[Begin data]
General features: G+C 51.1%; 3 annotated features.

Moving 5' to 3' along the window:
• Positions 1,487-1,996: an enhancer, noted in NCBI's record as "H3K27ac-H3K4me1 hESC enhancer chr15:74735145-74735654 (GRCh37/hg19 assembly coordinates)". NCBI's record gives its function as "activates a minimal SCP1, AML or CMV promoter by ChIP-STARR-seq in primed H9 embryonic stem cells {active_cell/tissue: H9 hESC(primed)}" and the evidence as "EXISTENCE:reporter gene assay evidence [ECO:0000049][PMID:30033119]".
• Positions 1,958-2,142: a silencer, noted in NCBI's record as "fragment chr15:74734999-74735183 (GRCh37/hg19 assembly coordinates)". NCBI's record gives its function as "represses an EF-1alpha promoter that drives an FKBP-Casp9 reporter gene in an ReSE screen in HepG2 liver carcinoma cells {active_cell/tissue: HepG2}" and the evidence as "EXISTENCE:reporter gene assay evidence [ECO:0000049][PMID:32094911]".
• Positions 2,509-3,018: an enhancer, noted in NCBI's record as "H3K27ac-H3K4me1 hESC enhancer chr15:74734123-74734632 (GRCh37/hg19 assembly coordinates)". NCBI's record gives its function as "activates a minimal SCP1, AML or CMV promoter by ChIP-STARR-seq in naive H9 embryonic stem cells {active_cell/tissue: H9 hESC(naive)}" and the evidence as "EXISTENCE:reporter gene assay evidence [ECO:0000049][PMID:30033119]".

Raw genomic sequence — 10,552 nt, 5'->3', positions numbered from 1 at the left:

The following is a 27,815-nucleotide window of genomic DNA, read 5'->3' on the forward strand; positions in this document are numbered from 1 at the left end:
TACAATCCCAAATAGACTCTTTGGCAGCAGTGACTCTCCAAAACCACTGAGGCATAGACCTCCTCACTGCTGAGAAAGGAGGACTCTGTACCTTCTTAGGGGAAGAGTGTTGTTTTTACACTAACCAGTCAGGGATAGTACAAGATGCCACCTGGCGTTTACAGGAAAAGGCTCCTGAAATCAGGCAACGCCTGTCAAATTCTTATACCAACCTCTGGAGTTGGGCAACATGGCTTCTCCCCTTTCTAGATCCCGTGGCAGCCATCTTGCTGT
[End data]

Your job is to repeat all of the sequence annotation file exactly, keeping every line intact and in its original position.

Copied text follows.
General features: G+C 51.1%; 3 annotated features.

Moving 5' to 3' along the window:
• Positions 1,487-1,996: an enhancer, noted in NCBI's record as "H3K27ac-H3K4me1 hESC enhancer chr15:74735145-74735654 (GRCh37/hg19 assembly coordinates)". NCBI's record gives its function as "activates a minimal SCP1, AML or CMV promoter by ChIP-STARR-seq in primed H9 embryonic stem cells {active_cell/tissue: H9 hESC(primed)}" and the evidence as "EXISTENCE:reporter gene assay evidence [ECO:0000049][PMID:30033119]".
• Positions 1,958-2,142: a silencer, noted in NCBI's record as "fragment chr15:74734999-74735183 (GRCh37/hg19 assembly coordinates)". NCBI's record gives its function as "represses an EF-1alpha promoter that drives an FKBP-Casp9 reporter gene in an ReSE screen in HepG2 liver carcinoma cells {active_cell/tissue: HepG2}" and the evidence as "EXISTENCE:reporter gene assay evidence [ECO:0000049][PMID:32094911]".
• Positions 2,509-3,018: an enhancer, noted in NCBI's record as "H3K27ac-H3K4me1 hESC enhancer chr15:74734123-74734632 (GRCh37/hg19 assembly coordinates)". NCBI's record gives its function as "activates a minimal SCP1, AML or CMV promoter by ChIP-STARR-seq in naive H9 embryonic stem cells {active_cell/tissue: H9 hESC(naive)}" and the evidence as "EXISTENCE:reporter gene assay evidence [ECO:0000049][PMID:30033119]".

Raw genomic sequence — 10,552 nt, 5'->3', positions numbered from 1 at the left:

The following is a 27,815-nucleotide window of genomic DNA, read 5'->3' on the forward strand; positions in this document are numbered from 1 at the left end:
TACAATCCCAAATAGACTCTTTGGCAGCAGTGACTCTCCAAAACCACTGAGGCATAGACCTCCTCACTGCTGAGAAAGGAGGACTCTGTACCTTCTTAGGGGAAGAGTGTTGTTTTTACACTAACCAGTCAGGGATAGTACAAGATGCCACCTGGCGTTTACAGGAAAAGGCTCCTGAAATCAGGCAACGCCTGTCAAATTCTTATACCAACCTCTGGAGTTGGGCAACATGGCTTCTCCCCTTTCTAGATCCCGTGGCAGCCATCTTGCTGT